A Tuesday and Friday market was held in Gateshead from at least as early as 1246. The market stretched across the Tyne Bridge to the Blue Stone which marked the end of the Prince Bishop of Durham’s jurisdiction.

1247 – Newcastle Blackgate

Henry III builds builds an impressive defensive gateway called Blackgate as an extension to the castle at Newcastle.

Blackgate Newcastle
The Blackgate, Newcastle © David Simpson

1247 – Medieval Hospital at Gateshead

A medieval hospital, dedicated to St Edmund has been founded by Nicholas Farnham, Bishop of Durham at Gateshead.

1248 – Tyne Bridge fire at Newcastle

Work on a new bridge in Newcastle begins after a fire destroys the old Tyne bridge. The damaged stone bridge is medieval and of uncertain date, having replaced an earlier Roman bridge. The bridge has 12 arches.

1249 – Fixing the Border

Alexander II of Scotland dies and is replaced by his eight-year-old son, Alexander III. An attempt is made to fix a proper Scottish border in a treaty with the new king. Border laws are established including the rights of masters to reclaim servants who seek refuge across the border within 40 days. The treaty between Alexander and Henry III also creates the Border marches in which each side of the border is divided into an east, west and middle march where justice and resolution of disputes is placed in the hands of border wardens.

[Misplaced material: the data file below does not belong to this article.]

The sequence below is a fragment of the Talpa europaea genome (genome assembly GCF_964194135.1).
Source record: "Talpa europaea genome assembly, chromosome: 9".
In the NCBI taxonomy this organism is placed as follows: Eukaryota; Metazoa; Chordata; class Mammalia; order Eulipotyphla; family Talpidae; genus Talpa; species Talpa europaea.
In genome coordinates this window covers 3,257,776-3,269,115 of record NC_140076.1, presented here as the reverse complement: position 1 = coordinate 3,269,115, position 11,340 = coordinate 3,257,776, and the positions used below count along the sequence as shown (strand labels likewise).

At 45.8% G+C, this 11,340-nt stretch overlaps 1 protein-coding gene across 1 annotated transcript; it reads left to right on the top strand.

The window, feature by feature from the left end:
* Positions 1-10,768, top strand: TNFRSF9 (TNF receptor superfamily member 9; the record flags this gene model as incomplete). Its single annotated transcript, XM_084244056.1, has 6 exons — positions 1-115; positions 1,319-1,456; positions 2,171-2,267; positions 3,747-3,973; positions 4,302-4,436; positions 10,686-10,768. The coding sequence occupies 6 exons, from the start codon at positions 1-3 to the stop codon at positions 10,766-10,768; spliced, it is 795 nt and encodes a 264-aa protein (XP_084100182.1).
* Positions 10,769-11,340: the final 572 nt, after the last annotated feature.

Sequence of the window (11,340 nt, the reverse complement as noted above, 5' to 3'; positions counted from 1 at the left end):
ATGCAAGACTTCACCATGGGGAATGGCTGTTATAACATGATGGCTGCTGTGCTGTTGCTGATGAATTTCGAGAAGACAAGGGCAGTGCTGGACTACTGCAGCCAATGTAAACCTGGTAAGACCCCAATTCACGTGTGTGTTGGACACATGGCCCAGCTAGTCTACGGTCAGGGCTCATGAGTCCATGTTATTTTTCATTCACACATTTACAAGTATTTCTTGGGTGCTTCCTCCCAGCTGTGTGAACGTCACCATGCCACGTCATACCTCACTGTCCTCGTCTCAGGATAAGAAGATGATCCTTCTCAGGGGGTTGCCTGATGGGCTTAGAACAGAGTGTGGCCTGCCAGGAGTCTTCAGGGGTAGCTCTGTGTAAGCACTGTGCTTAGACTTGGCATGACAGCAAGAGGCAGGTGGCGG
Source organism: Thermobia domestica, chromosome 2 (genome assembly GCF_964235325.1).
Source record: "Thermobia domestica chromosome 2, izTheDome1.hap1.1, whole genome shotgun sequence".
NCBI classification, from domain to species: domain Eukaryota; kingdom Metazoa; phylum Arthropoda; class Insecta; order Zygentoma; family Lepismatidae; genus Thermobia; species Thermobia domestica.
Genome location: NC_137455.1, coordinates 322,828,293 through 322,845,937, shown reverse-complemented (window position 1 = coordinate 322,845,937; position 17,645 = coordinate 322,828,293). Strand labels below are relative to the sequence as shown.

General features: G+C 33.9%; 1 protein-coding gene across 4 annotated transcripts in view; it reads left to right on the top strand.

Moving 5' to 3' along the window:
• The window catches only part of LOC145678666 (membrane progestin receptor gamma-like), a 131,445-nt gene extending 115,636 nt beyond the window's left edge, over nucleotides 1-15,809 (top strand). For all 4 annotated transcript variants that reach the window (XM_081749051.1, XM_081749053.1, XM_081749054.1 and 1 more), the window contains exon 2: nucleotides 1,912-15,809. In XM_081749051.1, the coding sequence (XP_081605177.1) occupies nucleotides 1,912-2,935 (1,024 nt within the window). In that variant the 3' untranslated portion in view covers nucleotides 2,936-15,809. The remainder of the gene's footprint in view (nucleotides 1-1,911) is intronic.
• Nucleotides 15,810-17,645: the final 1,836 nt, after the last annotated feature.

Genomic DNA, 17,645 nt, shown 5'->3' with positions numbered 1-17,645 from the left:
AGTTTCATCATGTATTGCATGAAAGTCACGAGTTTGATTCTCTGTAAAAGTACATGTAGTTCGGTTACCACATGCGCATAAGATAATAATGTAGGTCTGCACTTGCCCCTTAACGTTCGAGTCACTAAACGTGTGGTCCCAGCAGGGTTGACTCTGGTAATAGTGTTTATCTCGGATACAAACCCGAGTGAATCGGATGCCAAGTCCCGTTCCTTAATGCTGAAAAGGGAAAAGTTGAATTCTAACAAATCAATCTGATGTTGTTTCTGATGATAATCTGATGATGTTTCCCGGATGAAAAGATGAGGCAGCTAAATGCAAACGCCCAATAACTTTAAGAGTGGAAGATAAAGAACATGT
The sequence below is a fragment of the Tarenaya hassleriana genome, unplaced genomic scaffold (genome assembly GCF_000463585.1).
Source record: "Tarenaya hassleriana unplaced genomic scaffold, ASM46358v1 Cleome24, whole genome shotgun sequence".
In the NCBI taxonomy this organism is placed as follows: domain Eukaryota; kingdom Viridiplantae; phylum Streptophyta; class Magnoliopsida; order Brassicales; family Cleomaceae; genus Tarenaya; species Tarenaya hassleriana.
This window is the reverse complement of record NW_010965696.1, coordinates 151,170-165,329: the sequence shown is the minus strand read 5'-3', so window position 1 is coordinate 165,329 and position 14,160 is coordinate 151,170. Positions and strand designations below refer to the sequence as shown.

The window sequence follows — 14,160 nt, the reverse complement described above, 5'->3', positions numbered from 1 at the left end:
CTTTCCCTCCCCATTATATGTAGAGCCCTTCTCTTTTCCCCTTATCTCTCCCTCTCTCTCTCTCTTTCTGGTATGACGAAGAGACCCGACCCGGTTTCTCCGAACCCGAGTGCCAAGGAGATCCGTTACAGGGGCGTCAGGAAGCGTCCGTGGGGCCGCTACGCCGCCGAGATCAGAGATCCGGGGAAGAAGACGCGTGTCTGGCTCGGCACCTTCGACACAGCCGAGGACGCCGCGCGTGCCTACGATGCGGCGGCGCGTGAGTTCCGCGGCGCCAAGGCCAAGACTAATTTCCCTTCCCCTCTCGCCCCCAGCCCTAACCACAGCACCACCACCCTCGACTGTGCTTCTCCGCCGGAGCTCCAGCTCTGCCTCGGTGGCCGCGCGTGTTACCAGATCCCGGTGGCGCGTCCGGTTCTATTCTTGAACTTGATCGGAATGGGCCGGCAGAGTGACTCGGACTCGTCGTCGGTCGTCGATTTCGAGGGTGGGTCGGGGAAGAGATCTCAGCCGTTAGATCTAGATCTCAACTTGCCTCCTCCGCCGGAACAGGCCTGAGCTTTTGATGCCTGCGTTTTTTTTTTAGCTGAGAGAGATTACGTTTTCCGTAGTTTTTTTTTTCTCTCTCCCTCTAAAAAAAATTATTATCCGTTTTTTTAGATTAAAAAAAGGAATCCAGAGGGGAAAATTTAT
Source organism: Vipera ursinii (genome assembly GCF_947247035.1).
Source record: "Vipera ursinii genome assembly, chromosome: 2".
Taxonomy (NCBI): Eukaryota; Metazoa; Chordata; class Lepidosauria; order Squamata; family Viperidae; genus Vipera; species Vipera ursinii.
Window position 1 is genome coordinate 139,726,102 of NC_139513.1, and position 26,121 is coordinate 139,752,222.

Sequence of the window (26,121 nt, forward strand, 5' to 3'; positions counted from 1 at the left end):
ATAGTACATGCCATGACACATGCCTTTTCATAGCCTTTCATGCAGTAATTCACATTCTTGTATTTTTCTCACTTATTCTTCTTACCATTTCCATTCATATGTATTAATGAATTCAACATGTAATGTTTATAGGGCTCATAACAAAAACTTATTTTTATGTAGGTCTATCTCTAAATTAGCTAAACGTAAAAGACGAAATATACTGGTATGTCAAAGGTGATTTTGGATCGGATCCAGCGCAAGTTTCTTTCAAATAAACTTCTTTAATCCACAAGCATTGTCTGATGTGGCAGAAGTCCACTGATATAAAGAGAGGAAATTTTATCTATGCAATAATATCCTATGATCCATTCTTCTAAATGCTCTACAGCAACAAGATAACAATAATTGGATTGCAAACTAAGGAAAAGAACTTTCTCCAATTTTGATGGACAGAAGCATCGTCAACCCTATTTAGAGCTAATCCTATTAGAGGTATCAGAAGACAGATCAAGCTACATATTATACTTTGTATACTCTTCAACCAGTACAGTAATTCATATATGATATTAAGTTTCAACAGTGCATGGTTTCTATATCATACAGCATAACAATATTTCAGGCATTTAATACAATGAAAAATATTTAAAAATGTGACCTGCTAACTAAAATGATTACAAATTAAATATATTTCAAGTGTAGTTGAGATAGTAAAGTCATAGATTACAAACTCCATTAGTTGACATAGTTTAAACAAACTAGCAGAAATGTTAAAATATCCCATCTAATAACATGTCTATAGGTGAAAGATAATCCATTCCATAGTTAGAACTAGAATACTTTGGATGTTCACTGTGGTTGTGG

Borderland and the North in medieval times showing some of the major northern English and border shires, liberties and counties.
The Borderland and the North in medieval times showing some of the major northern English and border shires, liberties and counties as well as the English and Scottish marches © David Simpson and Tangled Worm 2022 Click on the image to see larger version of of the map

1249 – Rector funds Oxford’s first college

William, Rector of Wearmouth, establishes the first College at Oxford University, bequeathing money for the maintenance of ten theological students.

1251 – Newcastle mint and mayor

Newcastle’s civic status is increasing. In 1249 Henry III established a mint here and this year the Chief Bailiff earned the title of mayor.

St John's church. Newcastle
St John’s, one of Newcastle’s medieval churches © David Simpson

Dec 25, 1251 – Anglo-Scottish marriage

Alexander III of Scotland marries Henry III’s daughter Margaret at York. The marriage takes place in St Mary’s abbey for a dowry of 5,000 marks. Alex is ten years old, Margaret is 11.

1258 – Franciscans

A community of Franciscan friars is recorded at Hartlepool.

1259 – Brewing restrictions at South Shields